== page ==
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THE VOICE OF FREEDOM.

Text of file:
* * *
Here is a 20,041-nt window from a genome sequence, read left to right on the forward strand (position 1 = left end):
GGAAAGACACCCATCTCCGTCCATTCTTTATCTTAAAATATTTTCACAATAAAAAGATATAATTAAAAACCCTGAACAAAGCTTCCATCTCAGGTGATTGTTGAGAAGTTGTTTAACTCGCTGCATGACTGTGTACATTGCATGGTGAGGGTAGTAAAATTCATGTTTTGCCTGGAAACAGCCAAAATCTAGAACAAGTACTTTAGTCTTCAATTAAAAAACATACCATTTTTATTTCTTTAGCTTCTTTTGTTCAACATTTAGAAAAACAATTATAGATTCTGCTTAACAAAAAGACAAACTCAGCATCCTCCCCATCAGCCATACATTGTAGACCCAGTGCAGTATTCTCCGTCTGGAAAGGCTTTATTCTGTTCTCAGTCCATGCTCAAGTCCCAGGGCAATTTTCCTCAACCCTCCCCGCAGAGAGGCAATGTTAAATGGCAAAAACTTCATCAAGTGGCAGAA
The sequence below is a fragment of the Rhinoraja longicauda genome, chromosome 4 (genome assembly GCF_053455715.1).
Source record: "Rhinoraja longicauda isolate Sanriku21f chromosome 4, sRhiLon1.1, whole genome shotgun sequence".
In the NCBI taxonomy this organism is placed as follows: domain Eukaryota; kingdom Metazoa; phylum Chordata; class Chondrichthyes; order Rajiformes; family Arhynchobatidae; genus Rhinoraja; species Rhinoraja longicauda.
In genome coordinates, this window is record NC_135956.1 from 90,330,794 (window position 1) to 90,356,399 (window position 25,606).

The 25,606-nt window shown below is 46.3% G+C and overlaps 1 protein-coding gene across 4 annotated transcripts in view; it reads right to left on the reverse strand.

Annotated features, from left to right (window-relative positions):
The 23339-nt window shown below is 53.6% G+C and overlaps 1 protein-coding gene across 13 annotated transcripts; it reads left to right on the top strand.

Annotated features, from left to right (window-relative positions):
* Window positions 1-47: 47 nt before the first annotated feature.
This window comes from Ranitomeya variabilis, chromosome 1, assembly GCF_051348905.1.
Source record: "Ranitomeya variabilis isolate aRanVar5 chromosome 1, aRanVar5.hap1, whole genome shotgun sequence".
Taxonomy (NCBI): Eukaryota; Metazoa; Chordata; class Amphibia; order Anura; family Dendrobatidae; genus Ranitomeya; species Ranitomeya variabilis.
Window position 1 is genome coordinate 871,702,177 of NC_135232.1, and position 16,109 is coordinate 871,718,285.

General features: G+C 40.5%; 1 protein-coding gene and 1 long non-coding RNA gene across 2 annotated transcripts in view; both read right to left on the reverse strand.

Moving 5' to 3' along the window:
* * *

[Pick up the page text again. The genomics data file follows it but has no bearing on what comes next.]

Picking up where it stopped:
POETRY VERMONT. BV REV. J. D. TYLER. Vermont, in presenting those noble resolutions to an American Congress in the face of so much leagued malice and cruelty, appeared like an angel of mercy walking npon the high places of the earth. Who miht not on that (lay have coveted the honor of a birth place in your State ? J Ivan Stewart. My native State, well done ! Aye, proud of thee, Proud to be called thy son, Land of the free ! No slave has turn'd thy sod . For other's pride, No bondmen ever trod Thy mountain side. Unwet with tears and Wood By slavery wrung, Sternly has Justice stood Thy hills among. Strong on thy hill side stand, Freedom and laws : Earth has no nobler band, No holier cause. Free as thy mountain stream Or eagle's flight, Biightly thy spirit gleams For God and right. Where leagued oppression reigns And bondmen groan, Breathe Freedom's stirring strains. Thy trumpet tone 1 Amid oppression's storm And error's night, Beams forth thy radiant form, Angel of light ! Dark slavery quails to meet Thy lightning eye, Flashing whence bold hearts beat For liberty. Raise that free voice again. By tyrants feared, Despite oppression's reign. It shall be heard ! Anti-Slavery Sentiments. " O for a lodge in some vast wilderness, Some boundless contiguity of shade, Where rumor of oppression and deceit, Of unsuccessful and successful war, Might never reach me more. My ear is pain'd My soul is sick, with every day's report Of wrong and outrage with which the world is fill'd. There is no flesh in man's obdurate heart ; It does not feel for man : the natural bond Of brotherhood is sever'd as the flax, That falls asunder at the touch of fire. He finds his fellow guilty of a s'lin Not color'd like his own, and having power T' enforce the wrong, for such a worthy cause Dooms and devotes him as a lawful prey, Lands intersected by a narrow frith Abhor each other. Mountains interposed Make enemies of nations, who had else Like kindred drops been mingled into one. Thus man devotes his brother, and destroys ; And worse than all, and more to be deplored, As human nature's broadest, foulest blot, Chains him, and tasks him, and exacts his sweat With stripes, that Mercy, with a bleeding heart, Weeps when she sees inflicted on a beast. Then what is man ? And what man, seeing this, And hairing human feelings, does not blush And hang his head, to th'nk himself a man ? I would not have a slave to till my ground, To carry me, to fan me while I sleep, And tremble when I wake, for all the wealth That sinews bought and sold have never earn'd, No ; dear as freedom is, and in my heart's Just estimation prized above all earthly price, I had much rather bo myself the slave, And wear the bonds, than fasten them on him.' We have no slaves at home, then why abroad ? And they themselves once ferried o'er the wave That parts us, are emancipate and loosed. Slaves cannot breathe in England : if their lungs Receive our air, that moment they aro free. They touch our country, and their shackles fall. That's noble, and bespeaks a nation proud And jealous of the blessing. Spread it, then. And let it circulate through every vein Of all your empire ; that, whore Britain's power Is ft;!t, mankind may fool her mercy too. Ccwpes The C ities of the Plain. BY J. G. WHITT1ER. Away from the ruin! Oh, hurry ye on, While the sword of the Angel yet slumbers undrawn! Away from the doom'd and deserted of God Away, for the Spoiler is rushing abioad!" The warning was spoken the righteous had gone, And the proud ones of Sodom were feasting alone; All gay was the banquet the revel was long, With the pouring of wine and the breathing of song. 'Twas an evening of beauty. The air was perfume, The earth was all greenness, the trees were all hloom; And softly the delicate viol was heard, Like the mnrmur of love or the notes of a bird. And beautiful creatures moved down in the dance. With the magic of motion. and sunshine of glance; And white arms wreath'd lightly, and tresses fell free, As the plumage of birds in soma tropical tree. And the shrine of (he idol was lighted on high, For the bending of knee and the homage of eye; And the worship was blended with blasphemy's word, And the wine-bibber scolT'd at the name of the Lord! Hark! the growl of the thunder the quaking of earth! Wo wo to the worship, and wo to the mirth! The black sky has open'd there's flame in the air The red arm of vengeance is lifted and bare! And the shriek of the dying rose wild where the song And the low tone of love had been whisper'd along ; For the fierce flames went lightly o'er palace and bower, Like the red tongues of demons, to blast and devour! Down down, on the fallen, the red ruin rain'd, And the reveller sank with his wine-cup undrained; The foot of the dancer, the music's loved thrill, And the shout and the laughter grew suddenly still. The last throb of anguish was fearfully given; The last eye glared forth in its madness on heaven! The last groan of horror rose wildly and vain, And death brooded over the pride of the Plain! MISCELLANEOUS. Letter from the Hon. William Slade. Washington, Jan. 25, 1839. Sir, I have the honor to acknowledge u.e I muii, and a rank offence in the sight of Heaven. To every abolitionist I say labor to form, and give expression to such a public sentiment. Let it speak through the press, the pulpit and the fo- num. ijet it De incorporated in me literature oi to mistake the dark complexion and piercing coal black eyes of the Gipsy women. The men were nowhere to be seen, nor were there an y old women with them : and these young girls, well dressed, 1 . 1 i .i 1! 1 . I ! uiuugn, in general, wun notning peculiar hi men custom, moved about in parties of five or six, sing ing, playing, and dancing to admiring crowds. One of them, with a red silk cloak trimmed with the country. Let its voice be heard from every ceiDt of vour letter in behalf of the Executive h;n an(j valley from every village and hamlet . 3 . . t w...i. v.,vfr Mpn's Anti- r. : l .. .u: .. I mnm lloa ot thp WPW 1 OIK J.U""K 1IOII1 BVC1V UlllllSlUU UUU CUimi!?, UUU1HK HO OV.V.U- VUMIllllllW v. ...v . . , , . .V. . . .,.11 1 ,.. . .. . . clp SnpiAtv. Tenuesting my aiteiiuuiii-c ai oh mUatea strength to the swelling tide ot public goiu, ana a goia band round her hair, strucH me '.tl, rnnvpntion on the 29th inst., with the opinjon which is rushing from every quarter of as the very beau ideal of a Gipsy queen. Recog an view It would tne eartj t0 overwhelm republican slavery. It nizing me as a stranger, she stopped just in front . ... tlm frionns nt n hn- I . t. . 1 1 .1 1 1 . . . 1. . .1 . ..1 . . I f ot.,, Vi 1 j j . .i. give me great pleasure iu nice. snan mus ue maue 10 penetrate uie uuihcsi iccea- ui mc, onu..n. u lbsuubis uiiu uanceu, at me same litmn in New York, on the occasion to which you ses 0r tle priSOn-house, and by its steady, time directing the movements of her companions, ,-, No dutv could De more gi"ui w " T searching influence, aided by the quickened un- wno lormea a circle around me. lhere was beau u,... ,llin to give countenance, so tar as my pres- puses 0f conscience, shall make the slave-owner ty in her face, combined with intelligence and spir onrp nnd inv voice could do it, to the noble etlorts MWM ;n hjs forhidden possessions, and hold him it, that riveted my attention, and when she spoke of the friends of the slave in your city. liut 1 have ;n trembling agony until he shall release his her eyes seemed to readme through. I ought .l.iIm here which claim my unuiwueu attention, p-rasn, and let the oppressed so tree. perhaps, to be ashamed 01 it, but in all my wan il.-nr ve me the pleasure 01 a compliance w mi if abolitionists are laithlul to the great trust den ngs 1 never regretted so mucn my ignorance your request. committed to them, this result will, assured! v. be of the language as when it denied me the pleasure 1 bnvi. observed, with much gralilication, tne iiccnmnlished. But let them not bo impatient of of conversing witli that Uipsy girl. 1 would Jain efforts of ihe friends of abolition in New York to tuC J(.layS and discouragements that are to try have known whether her soul did not soar above ive a fresh impulse to the cause in that city. The them. Patience must have its perfect work, for the scene and the employment in which I found fiitf.rfl'jt I fifl in these efforts is greatly incretised dmnrrn.i.ir? slavehold'mc- will test its utmost her: whether she was not formed for better things by a consideration of the peculiar difficulties with p0wer of endurance. This kind goeth not out than to display her beautiful person before crowds which you are surrounueu. aucic ia uu uuw Dut by extraordinary ana long-cotuinueu enon. ui uuuia j uuuauisunj iu , mm umianci . . . . . i 1 . r. . . - . . 1 .1 and intensity in the varied pursuits 01 me pupum lion ot a creat commercial tuy, (uuuiiv umu vorable to the cultivation of that spirit which iorms the life and soul of abolition. That i9 the spirit of deep, strong, irrepessible, sel(-sacrihcing benev olence; the benevolence of Him who, tho He was ,rot fm- nnr sniies became poor of Him who The friends of ubolition must remember that time of my queen was not above reproach ; and, as I is an essential element in this great reform. had nothing but my character to stand upon in Wh;i it ; TUTrTusinmlp. sublime, all-subduing Moscow, 1 was obliged to withdraw trom the ob truth that is to do the work, time must be its hand' maid, and firmness, patience, kindness and good will its never-failins; attendants. While it re bukes with sternness, it must win by kindness, servation which her attention fixed upon me. From Zion'i Watchman. Sandwich Islands. Between seven and eight thousand souls, in these islands, have, within a short time, been converted What a work have abolitionists to accomplish ! to God ! And immediately preceding this won- And how vast and varied the influences which derlul outpouring ot the Holy Sspirit, the mission their labors and their success are to exert upon aries bore their united testimony against the crying themselves and unon the wor d ! How much is sin ot American slavery. And is tins tne reason the tone of Christian faith and love to be elevated why some of the religious papers, in this country, hv tlio vio-nrnns nvprrisn which is to be riven to have never vet said any thing about the work ivfnt nhont doinp- irood who made himself of no &nA consti-ai,, hv the elonuence of its disinterested 0 . , .1. r. -r . J . reputation who took upon mm me lurin 01 aej- 0 vant, and who even washed his disciples' feet, that he might illustrate, and enforce tlie duty 01 a kinu, humble and affectionate minis'.ration to the wants and the miseries of afflicted and suttertng humanity This is the foundation ot the spirit 01 abolition its sacred flame is fed at this pure and holy fire. nd need I say to what adverse influences this these graces, in the prosecution of this noble en spirit is exposed 111 such a city as yours f how, terprise ! How . . . r .1 . , between the influence 01 tne active, eajrer uuisuu discussions of train, the ever excited and never satisfied love How much more enlarged and just views shall of pleasure, the luxurious enjoyments of accumu- be entertained of the relations which man sustains lated wealth, and the privations tirid sufferings of to his fellow man, and of the true import and extreme poverty, the absent enslaved are almost en- meaning of the second great command " Thou tirpW fm-o-ottpn 1 Need I sneak of the tendency shalt love thy neighbor as thyself !" What of these influences to chill the atmosphere of be- a multitude of difficulties, which a selfish, merce nevolcnce, and banish from your crowded, bustling, nary sophistry has thrown around this simple pieasure-lOVlNlf. guui-sccniug -nv ' yt win . anion, vr utii 01 j " -1- . W'm i . 1 r Y.-ri in nnrinrnrnn 16 am i . i v aw tr i, ini mv vint-irti t-i irifr inn nonfp "n Dranre 01 inOSC WUU aiC UCIU in uinigiuwug ot'U&eU VU CACJl 1H uiiuuing, "-'wi"5 iiiwuv.iw , f l, ' 1 v cruel bondage ? Surely I need not. You have on the minds of men! And the Church! how "" 7 u u T -7 seen them. You have deplored them; and I will she be elevated and purified, when her gar- progress of truth has been so rapid, and the v.cto .ihni v,.vp in B,.t nlnces. went that the , Bl,ll h : no more defiled bv the nollutions. nes of the cross so numerous and glorious as du- clai.ns of two millions and a half of your country- ad her conscience no more burdened with the in-S 'ear M"" rH- a y . 1. . j . ' I . . I hoo Kaon a rotri no I ni imnn A nrroat 11 1 1 1 1 11 H a men, deprived of liberty doomed to incessant, un- ,ustice of slavery ! How much more perlectly ' " y'bT t fa,v-"i,"""'""" 'rt M har tmnaiTflanT 1 o 1 - - - . - . . - - - - . .,, ofthp T.ord rins Vippn rrrpnl nd mnrvplloiis nmnnir an advance win sne nave - . 1 which God has recently wrought in those islands ? How deep and searching are to be the Extract from a general letter from the Sandioich of the great question of human rights ! Island Mission, prepared at the meeting of dele- gates Jrom all the islands, and dated Honolulu, (Hawaii) June 20th, 1S3S, The past year has been one of uncommon inter est through all the Sandwich Islands. 1 hough the enemy ot souls, with his commissioned agents has opposed the progress of truth and righteousness, yet the spirit ot the Lord has lifted up a standard 1 here has probably been no period reauited toil-shut out from the protection of law '.hall she reflect the image of her benevolent Be- nav.e proiesseaiy turned to tne nora , i . .i e :U1 , i J ...:n L I Will BUB UttV i of her earthl; t t V an1 tiiil in acc of nUtnnt nlrt. bevond the reach of hu- K,mnnv nn,l Iovp. shnll hold their undivided em- een frougntio do v to tne sceptre oi tne rnnce oi nA it n to nonces iirnornnee. were lost sitrht LnHp tnwnrrU thm consummation of her earthlv us'. The PFoud and rebellious have been humbled, of nnn forrfottPn. U though thev were the tenants 1. .U inSticP nd mercv. truth and holiness. and s?me 0 tne most hardened and profligate have r rni T J 1, 1 '. man sympathy or human regard. I rejoice that Dire over a redeemed and regenerated world. ,?ace' , .1V1.e ' U5. 1 lfUl" there are those in your city who have withstood ' That those to whom I address myself may be "eemii anion s oi ms po weran u iory ,n t. le con .i. r.k ';fl.,; ; .homi.M nfLj..j ...:.u . ,i ,i, ,u version of souls have been such as to warm, cheer lilt: UUV1C1 UI Uii;oc lllliuiiv .j, umu 411 CIIUUCU Willi UUC icuuiui ouv liiui. miv, Aituv . , , j . p , r r . ...... 1 , . . .. .. .' . J . J nnH lronorihpn our hpnrts. It is n (net vvorthv nt VUH LT II H II f 1 hi I M Mill! IllfJV H I ML. IIU II fHI VV1IILIIV . v . .... . . . J. J lamqr r nrnhfinG thnt wr I have no Influence. What if the little rain should say " So amall a drop as I Can ne'er refresh those thirsty fields F'll tarry in the sky." What if a shining Wm of noon Should in its fountian stay, " Because its feeble light alone Cannot create a day I" Doth not each rain drop help to form The cool refreshing shower ; And every ray of light to warm And beautify the Bower .' contempt and reproach, have dared to stand and reach forth their hands to the helpless and open their mouths for the dumb. I bid them (.tod speed. And God will speed them, if they work in faith and labor in love ; for, if ever there was a cause, for whose success heaven's mercy was pledged, it is the cause of the enslaved. Let not the maPTiitude of the obstacles which lie in their wav deter them from a patient, steadfast, un flinching perseverance in their work. That great mountain which lies before them, shall be re moved and cast into the sea. The steady, pa tient. nerseverine labor of benevolence will do it Truth is mighty. Thank Heaven, bars and bolts cannot confine it. Gags cannot suppress it. Its voice shall be heard above the roar of the tempest of human passion ; and what its friends cannot do to aid its onward march, its enemies will be made the unconscious instruments of accomplish ing. Herein is hope. Heaven's power is on the side of truth and righteousness, insomuch that even the wrath of man, aimed at their destruction, shall, in its blind fury, be made to defeat its own purposes, and minister to their advancement. And how much is this hope needed to sustain the friends of the slave ! How mighty the obsta cles with which they have to contend ! How wide spread and deep the prejudices of caste which are to be overcome : now oimcuit to bring tne puonc mind to a kind and considerate regard for a class of men with whom aversion and contempt have long been associated an aversion and contempt which have been " sucked in with the mother's milk," and grown with the growth, and strength ened with the strength of every man and woman in the community ! How difficult to bring a people thus educated, to regard the black man as a brother, entitled to the same respect for his rights and his feelings as a white man ! How dif- "J 1- l .L. ...u:l- .1 : ".: of its pure and exalted character, is the prayer ot i j j .u u .u e r " J fVnm tho hnnrn nnd nfnprs hnvp not hppn of n nntnrp their Friend and fellow-servant, WILLIAM SLADE. Libolt, Cor. Secretary ) S. 5. Mr. A N. Y. Young Men's A calculated to encourage our hearts, or further the the objects of our mission, but rather of a kind to damp our ardour and darken our prospects, and to throw down the walls of our sacred institutions which we with much care and labour have for many years been endeavoring to build, the com munications and assistance from on high have ten ded to raise our thoughts above the adverse cir cumstances into which we were thus thrown. " It is better to trust in the Lord than to put confidence in men. " It is better to trust in the Lord than to nut confidence in churches even; though professedly A Sunday at Moscow. BY MR. STEPHENS. A Sunday at Moscow. To one who had for a lone time been a stranger to the sound of the - . 0 . . . r Y 111 . church-troing bell, lew tnings couiu oe more inter esting than a Sunday at Moscow. Any one who has rambled along the maritime Alps, and has heard from some lofty eminence the convent bell beloncinjr to him. and devoted to his sprviro nnH ..: a ;-i:u . 0 0 ' w ringing lor matins, vespeio, auu uuuingm jiiuyeis, glory. will long remember the not unpleasing sounds. .The Lord has donp rrrnnt frimrrfl for nq wlipr. lo me there is always sometnmg touching in tne 0f we are dad." and nraised he his name. Not sound of the church bell ; in itself pleasing by its unto us. not uuto us. but to thv name jyive r-lorv. eiTect upon the sense, but far more so in its asso- for thy mercy and truth's sake. ciations. And these feelings were exceedingly The revivals with which we have been blessed, fresh when 1 awoke on bunday in the holy city of and some of which are now in progress, have em- Moscow, in ureece ana luritey mere are no braced all ages, from the advanced in years to bells ; in Kussia they are almost innumerable, but children. There are many children and youth this was the first time I had happened to pass the among those who, we hope, have been born of the oaonatn in tne city, i lay ana iisienea, tnougnts Spirit. In former revivals it was not so. But of home came over me, of the day of rest, of the few of the children and the young were affected gathering for church, and the greeting of friends bv them. Our churches hitherto have consisted at the church door. But he who has never heard mostlv of the ao-ed and middle ared. .1 - r.i--i-ii-rii l . , m . - ... . . , . tue ringing oi tne oeus oi luoscovv aoes not Know 1 he means which have been used by us in its music. Imagine a city containing more than these revivals, are those which God has appointed six hundred churches and innumerable convents, for the salvation of souls : the preachinff of the all with bells, and these all sounding together, gospel, conversing with the people in small com- f .1 i 'it . i . I ' . . . ... irom tne snarp, quicit namtner note, to the loudest, names and with individuals, and visitiner lrom deepest peels that ever broke and lingered on the house to house, and the nravers of the church. ear, struck at long intervals, and swelling on the Protracted meetings have also been held at all air as if unwilling to die away. I arose and threw our stations during the year, and at some of the open my window, dressed myself, and, after break- stations a number have been held at different licult to appreciate, to their just extent, the claims 'f' iTff,i! nE i "T? li,me3 duringthis period. At most of our stations which a lSng and cruel neglect and contempt of !S..byr!J,LuL known, bells-1 wLen' t0.Y-hat aK protracted meetings have been held .These ii i-ancu uic uiignou majici, nucic, iui me in si nine meetings nave been greatly oiessea, ana in most m many months, 1 joined in a regular church instances have been acr.omnnnied bv revivals of service, and listened to an orthodox sermon. I was relicion. The Hoi v Snirit was evidently nresent surprised to see so large a congregation, though I to raise the fallen, to strengthen the weak, to op remarked among them many English governesses en the eves of the spiritually blind, and to nuick- 1 I 1 ! I .1. 11. I ..1.1 . 1 - - - o lon,r K,pn from humnn SvmnnthvAr , w,m l wnguuB ueu.g m uini en tne aeau in sin. iviany, we trust, have yield " " " w J t J k U l..nn nn 1 1 . 1 a . 1 I r - i to remember those in bonds as bound with " " T T " :. ' u ea to ins gracious innuences ; ana nave lorsaKen them, and to think and feel, in reference to the '"T ' " 'a'uma.uS oe ng emp.oyeu to tne service or oatan, ana commenced the service ii. j i if i icucu uio risui" aiussmu iiouiiuv me ueauiies ui oi tne LiOru two mil ions and a half of men in slavery amoiiff , .. , . ' ul "c UU1U us, just as we should think and feel, if no African u,e1,"t"M'l""b. . About 5000 have been received to the church blood flowed in their veins ! It is amazing, be- Al1 over the continent, Sunday is the great day since our last general meeting, (in May, 1837,) yond measure, to consider the depth nnd strength icroDserving national manners ana customs, l oi- and there are about who now stand pro. of that feelino- ol contempt lor the black race "cu al . ca'v "uul ",Ll; '"j i"u xuaiuia, . pounuea lor aamission ; ana there are many which distinguishes our country above every oth- u,,uei ",s COLU'V ' """"s a ulU01tey, ruue to a more wno exhibit some evidence oi having given er in the world, vvnat a commentary on our s"- , i", ,. wcu ucaim iu uic oaviuur. mis large increase Declaration of Independence, and our boasted l1 eupies- n nes outside tne oarner ana beyond hs the result of these gracious visitations from on equality of rights ! How soon and how deserv- lne Slal? prison, wnere tne exiles mr Siberia are high. '1 he standard of piety in our churches has edly shall we become a by-word and a reproach conuneu, on me i.uia oi yount oenremetow, tne been raised, and their purity promoted, arid an in anion all the nations of the earth ! richest nooieman in Russia, having one hundred crease of moral courage and power. We fear lho rrrnat ivnrlr nf Bholitionistsis to revolution- ad rty thousand slaves on his estate: the however, the increase of numhprs. Wrp fpnr also ize the public sentiment, in regard to the whole chateau is about eighty verats lrom the city nnd that we have erred in judgment, in some cases, in African race both those enslaved by power at ,a no.ble roaJ tnrough his own land leads from the receiving too hastily to the church those, whopro- tho South nn.l thosp pnslnvpd hv nreiudice at the barrier to his door, fess to have been eonvertrd : nnd we may have lVnrtVi Tlia IVTni-tVi must enst thp bpnm out of its This nrompnno is tho nrrnnr rpnilorvnui of (Ko Occasion hereafter to rprrrpf linvino-done SO. We . . . . ... i ., i .K, . . - . 6 . . . . r , , !. ., . ? !.. own eve. It must take tne blacic man oy tne people: mat is, ol the merchants and shonkeeners 'r we may una nereaiter, tnat niany '" hand comfort him in his nffliction raise him of Moscow. Thp. nrnmpnndp is simnli n In rr ceived US and themselves in this important matter. from his denressinn streno-then him in his piece of iround ornnmpntprl with nolifp itpas trA and that thev will live with the veil upon their wpnlfnpss instruct him in hi io-nornncp show nrnvidprl with pvpru thinir nofoiru fnr thaom'..- hearts in this stntp of docpntion, till the light Ot . ...... I I ' . j . . v. . -. j v. . iiictuju- -- " ' i" , - . hiin thp wav to cnmnptpncp. nnd rpisnpctnbilitv mpnt nf nil tho nutionnl mnnuiitunla nmnnir mhih eternitv shnll tpnr it from them, and reveal to make him feel that he has a country, nnd cheer the Russian mountain is the favourite: and 'hem their true characters, The seal, however, m with the sympathies, the kindness and the re- refreshments were distributed in irrent nrnimlnno is a blessed one. l The Lord knoweth them that gard which is due to him as a brother. Soldiers were stationed at different points to Dre- re his." And while the North does this, and thereby serve order, and the people seemed all cheerful In th mmmon and station schools, there have furnishes a practical exemplification of its benevo- and happy: but the life and soul oftheulace were bppn Roveral hundred hopeful conversions. The t , l. .1 . .1J .1T1 ' , .vpi . I . ..... ..1 , 11 1 ence, ana an overwneimmg argument, m me ue- tne isonemian or uipsy girls. Wherever they were, number of children in tnese scnoois wno nave been i ., i , m. - .1 . ., , i . r . r . i Rich and Poor. Poor men sometimes think what a fine thine? it would be, if all the property of the rich were equal ly divided amongst them, and that in future no one should be allowed to crow rich: but thev lit tle consider what would be the consequences of such a measure. In the first place, they must be gin by robbery, as no one could expect that the i i- i.i ...'ii- i . f . ricn peopie wuutu. wimngiy part with their proper ty ; and m the next place they would find, after this iniquity had been perpetrated, and an eaual division of the whole property of the nation had been made, that each person's share would be a very small one. A man would still, as before, be obliged to work for his living, for food and clothes could not be had without somebody's labor ; andi he must work hard too, lor every article must be produced by hand labor, as all the large manufac tories would have been destroyed in consequence- of the ruin of the masters of them, and what could; be bought before for a shilling, would probably cost five times as much, or more after the destruc tion of the machinery. In a few months' timer those people who were stronger, and had better head-pieces, would have become richer, and a fresh robbery must now take place, that the riches might be again divided ; in short, the whole na tion would become a set of robbers, and neither life nor property would be secure for a moment ; every man would have a right to thrust his hand into his neighbor's pocket, whenever he had earn ed sixpence more than himself. Consider, too, that all those persons who had been reduced to distress, by sickness or bad crops, must inevitably die of starvation, as nobody would be able, howev er willing, to relieve thein. Is it possible that such people could thrive, living in open defiance' of the laws both of God and civilized man ? It is impossible ; for there never was an instance since the world began, of a nation's prospering, and of the poor enjoying the comforts and necessaries of life, where property was not respected. It should also be remembered that except a rich man locks up his money, a very rare case indeed, he pays away his money to servants, laborers, and trades people, who again lay out the money in food and clothes for their families ; so that in fact, a divis ion i.i at present made of the property amongst the poor, though not, indeed, an equal one : but all forced attempts at equalizing property have ever failed in producing the end designed, and must ever fail ; for it is as much a law of nature that some should be rich and some should be poor, as that some should be tall, and some should be short, or that some should be sickly and some should be healthy. Ten Minutes' Adcice to Laborers. the black man, amidst all our efforts for our own improvement, impose on us, to rouse ourselves to like efforts for his ! And, above all, how difficult to bring the whole mass of the white community to make the case of the slave outlawed as he has It is Easy to Spoil a Son. There are but very few that can bear the hand of indulgence without injury. In our country, in most instances, those who are to be great or use ful, must make themselves so by their own exer tions ; and often by very vigorous effort. Nine cases out of ten, the young fellow, who feels that he is provided for that his 'father is rich' wiU relax his exertions, and becomes a poor tool, what ever may be his occupation lhere is nothing so destructive to the morals. and, we may add, to the peace of any community, as the neglect of parents, rich or poor, to teach their sons the importance of being early engaged in some active employment. Too many of the citizens of every place, under the influence of false pride, suffer their sons, after quitting their schools, to lounge about the public omes and taverns of their place of residence, rather than cause them ta engage in some important branch of the mechanic arts, Or force them, by dint of their own industry and energies, to seek their fortunes in other pur suits. Nothing is more detestable, in our eye, than to see a healthy, good looking youth, break ing loose from the restraints of honorable indus try, returning to his father's domicil for support, and loafing it about, rather than pursuing some occupation which will not only support himself, but give gratification to his worthy parents. We would say to every father who has such a son, be he rich or poor rather drive him to 'cut his cord of wood a day,' than suffer him to spend his time in idleness. " An idle head is the dev il's workshop," and we may add, that idle hands are the implements he employs to execute his dark designs. Walchtower. Slavery in Ohio ! The Ohio Legcslature have passed a law facilitating the arrest alleged fugi fives from slavery and also forbidding any citizen to harbor such a person, &c. &c. In 'addition to this, the legislature have not only refused to remove any of the burdens that already press upon the colored people of Ohio, but have resolved that colored people in that state have no right to peti tion the state legislature. The reader will not be surprised to hear that Rev. R. R. Gurley, the Col onization Secretary, is lecturing in the legislative Hall where this despotic exibition has been made. Friend of Man. veloped capacities ot the black man tor improve- a crowd gathered round them. They were the ment, in favor of his emancipation at the oouth, first 1 had seen of this extraordinary people, corn- must embody ana speaic jortn, in ciear and ing no one Knows whence, and lvmc no onp trong language, its united sentiment that slavery knows how, wanderers from their birth, and with is wrong a Ilagrant violation ot tne ngnts oi n history enveloped in doubt. It was impossible rprpived to the church, is not fur from six hun dred. In the boarding school at Hilo, 17 ; in the Missionary Seminary at Lahamaluna, 8 ; and in the Female Seminary at Wailuki, 10 ; in nil 35. individuals. THE VOICE OF FREEDOM Is published every Saturday morning, at $2 a year, pay able in advance. If payment be delayed till the end ot the year, Fifty Cents will be added. - Advertisements inserted; at tne usual raie. Subscriptions, and all letters relating to business, should be addressed to the Publishers : letters relating to the edi torial department, to the Editor. Communications intend ed for publication should be signed by the proper name of the writer. CP Postage must be paid m all cases. Agents of the Vermont Anti-Slavery Society, and officer, of local anti-slavery societies throughout the state, are au thorized to act as agents for this paper. r-p office, one door West from the Post-Office, State si. AGENTS. Derby, Dr Richmond. Perkinsvilh, W M Guilfori. Brookfield, D Kingsbury Esq Randolph, C Carpenter, Esq. East Bethel, E Fowler, Esq, Waterbury, L Hutchins.Est E S Newcomb. Waitsfield, Col Skinner. Moretoum, Moses Spoflbrd, Warren, t A Wright, tsq. Waterford, R C Benton ,Es East Roxbury, S Ruggles. Ferrisburgh, R T Robinson, Vergennes, J E Roberts. Westfield, O Winslow, Esq, Corinth, Insley Dow. W'ilhamstown.l CFarnam, Chester, i Stedman, Lsq. Springfield, Noah Saflord, Franklin, Geo S Gale. Waterville, Moses Fisk , Esq. Hydepark, Jotham Wilson. blmore, Abel Camp, fctq.; Hinesburgh, W Dean Burlington, G A Allen, Esq, Montgomery, J Martin. Lincoln, Benj Tabor. Calais, Rev. Ben). Page, Sudbury, W A Williams, Snoit'sville, Nathan Snow, Brandon, Dr Hale. Jamaica, h Merrifield, Esq. Hubbardton, W C Denison. JYbrtcich, Sylvester Morris. Hartford, Geo. Udall, Esq. Tunbridze, Hervey Tracy. Strafford, W Sanborn, Esq. Barnet, L P Parks, Esq. Mbrristown,Rev S Robinson Morrisville, L P Poland , Esq. Cornwall, 13 F Haskell. Craftsbury, W i Hastings. YVetttord, 11 rarnsworth. Essex, Dr J W Emery. Uunderhtll, Hev E B Baxter, Barnard, Rev T Gordon East Barnard, W Leonard. Walden, Perley foster. Starksboro', Joel Battey. St. Albans, E L Jones, Esq. Rutland, R R Thrall, Esq. Royalton, Bela Hall, C C Carter, Danville, M Carpenter. Glover. Dr Bates. St, Johnsbury, Rev J Morse. Middlebury, M D Gordon. Cambridge, Martin Wires. Bristol, Joseph Otis. Hinesburgh, John Allen.